Modern operating systems provide large amounts of virtual memory to applications by swapping data in memory that is not being used to a paging file stored on the hard disk drive. This functionality creates a risk, however, because an application running on the computer may load encrypted data from disk, decrypt it in memory for use, and then write it as unencrypted data to the hard disk drive in the form of a paging file. Some operating systems delete the page file during shutdown operations, but there are known ways to prevent the deletion of the page file (including causing the operating system to crash). Also, it might be trivial to undelete the pagefile and explore its contents. Attacks against the paging file almost always include removing the hard disk drive from the target computer and mounting it on another computer or else booting another operating system on the target computer. These attacks are known as offline attacks.
Note Sensitive material such as cryptographic keys may leak through other operating system or application cache mechanisms, including temporary files written to disk. The measures described in the Data Encryption Toolkit for Mobile PCs focus on mitigating the risk of data leakage through the system paging file but might also mitigate leaks from other application-specific caching mechanisms.
Some attacks target hardware or software features of a particular platform. For example, some attacks use the direct memory access (DMA) feature offered by the IEEE 1394 (FireWire) interface to attempt to read or write to system memory without notice of the operating system. Other attacks include the possibility of DMA–based memory access performed by an active PCI device and attacks that exploit features or vulnerabilities in PCI and RAM bus bridge chips. The costs of implementing these attacks have historically been quite significant, but they are decreasing as the required techniques and equipment become more widely available.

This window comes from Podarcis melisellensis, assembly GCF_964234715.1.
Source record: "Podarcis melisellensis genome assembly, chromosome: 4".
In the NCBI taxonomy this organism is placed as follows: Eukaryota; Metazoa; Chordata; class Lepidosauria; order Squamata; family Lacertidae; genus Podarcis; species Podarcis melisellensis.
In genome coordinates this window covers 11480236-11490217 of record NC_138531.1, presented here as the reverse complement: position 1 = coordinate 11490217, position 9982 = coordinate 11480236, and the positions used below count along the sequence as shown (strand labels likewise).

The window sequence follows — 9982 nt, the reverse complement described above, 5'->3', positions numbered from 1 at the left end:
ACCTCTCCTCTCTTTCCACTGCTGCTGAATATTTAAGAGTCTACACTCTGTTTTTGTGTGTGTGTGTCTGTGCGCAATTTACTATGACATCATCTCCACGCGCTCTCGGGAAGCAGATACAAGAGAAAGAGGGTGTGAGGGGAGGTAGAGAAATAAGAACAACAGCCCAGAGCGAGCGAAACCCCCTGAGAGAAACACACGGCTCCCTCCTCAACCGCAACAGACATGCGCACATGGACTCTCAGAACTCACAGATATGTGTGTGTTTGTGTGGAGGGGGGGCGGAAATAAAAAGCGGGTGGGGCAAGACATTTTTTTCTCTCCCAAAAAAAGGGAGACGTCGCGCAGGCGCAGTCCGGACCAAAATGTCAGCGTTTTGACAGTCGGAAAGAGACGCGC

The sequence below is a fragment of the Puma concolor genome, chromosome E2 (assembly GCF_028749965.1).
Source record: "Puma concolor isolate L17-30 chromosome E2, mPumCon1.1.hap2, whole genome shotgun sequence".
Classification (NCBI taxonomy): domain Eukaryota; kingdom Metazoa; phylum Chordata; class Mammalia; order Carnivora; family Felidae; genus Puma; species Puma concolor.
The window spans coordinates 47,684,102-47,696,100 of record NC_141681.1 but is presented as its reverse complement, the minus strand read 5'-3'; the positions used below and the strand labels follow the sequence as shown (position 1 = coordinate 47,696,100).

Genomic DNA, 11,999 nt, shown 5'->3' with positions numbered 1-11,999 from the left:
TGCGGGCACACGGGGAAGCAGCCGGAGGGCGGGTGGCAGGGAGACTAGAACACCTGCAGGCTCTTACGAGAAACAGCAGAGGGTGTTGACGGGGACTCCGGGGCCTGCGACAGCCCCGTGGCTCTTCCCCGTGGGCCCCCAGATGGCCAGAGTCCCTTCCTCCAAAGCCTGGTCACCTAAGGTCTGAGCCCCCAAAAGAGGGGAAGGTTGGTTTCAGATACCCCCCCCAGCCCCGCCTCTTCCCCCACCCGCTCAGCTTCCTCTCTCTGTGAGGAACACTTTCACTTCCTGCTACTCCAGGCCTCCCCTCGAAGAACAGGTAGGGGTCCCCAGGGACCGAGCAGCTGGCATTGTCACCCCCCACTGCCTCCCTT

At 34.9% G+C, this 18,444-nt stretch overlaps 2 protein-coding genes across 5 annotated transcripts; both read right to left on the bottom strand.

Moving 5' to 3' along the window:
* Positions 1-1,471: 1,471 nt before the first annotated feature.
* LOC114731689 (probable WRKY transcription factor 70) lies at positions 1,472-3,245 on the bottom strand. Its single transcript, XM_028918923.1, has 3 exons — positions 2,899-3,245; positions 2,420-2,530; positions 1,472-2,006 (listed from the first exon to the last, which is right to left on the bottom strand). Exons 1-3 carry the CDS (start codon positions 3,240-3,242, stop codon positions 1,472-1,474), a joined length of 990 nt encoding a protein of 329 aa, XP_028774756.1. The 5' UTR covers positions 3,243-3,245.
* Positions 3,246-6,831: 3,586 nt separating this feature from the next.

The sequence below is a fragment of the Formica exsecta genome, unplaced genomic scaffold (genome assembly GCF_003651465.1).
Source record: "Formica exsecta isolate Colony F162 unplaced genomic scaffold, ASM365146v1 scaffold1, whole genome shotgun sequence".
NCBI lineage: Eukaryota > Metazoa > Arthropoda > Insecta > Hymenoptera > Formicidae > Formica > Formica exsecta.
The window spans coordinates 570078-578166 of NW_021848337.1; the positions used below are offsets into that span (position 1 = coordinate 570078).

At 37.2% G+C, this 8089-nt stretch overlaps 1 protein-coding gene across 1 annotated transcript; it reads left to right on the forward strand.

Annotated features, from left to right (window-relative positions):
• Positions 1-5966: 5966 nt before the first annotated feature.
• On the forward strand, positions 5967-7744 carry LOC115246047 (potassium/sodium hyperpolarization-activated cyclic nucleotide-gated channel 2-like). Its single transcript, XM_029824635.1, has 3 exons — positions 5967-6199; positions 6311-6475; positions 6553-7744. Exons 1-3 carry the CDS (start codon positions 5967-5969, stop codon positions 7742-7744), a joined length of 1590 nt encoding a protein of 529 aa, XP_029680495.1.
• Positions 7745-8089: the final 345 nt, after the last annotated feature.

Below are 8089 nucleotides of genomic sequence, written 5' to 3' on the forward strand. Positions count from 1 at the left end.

Required Authentication Factor Left with Computer
This risk applies to encryption technologies that can use an external device, such as a smart card or a USB device, to store encryption keys. Users who are unaware of the security risk of doing so may become careless and leave the device attached to their computer or stored in the same piece of luggage. Because this is a common scenario, most organizations will not rely on a single physical factor for their encryption solution. (This risk also applies to users who note PINs or pass phrases on paper, but such behavior should primarily be addressed through user education and is not addressed in this guidance.)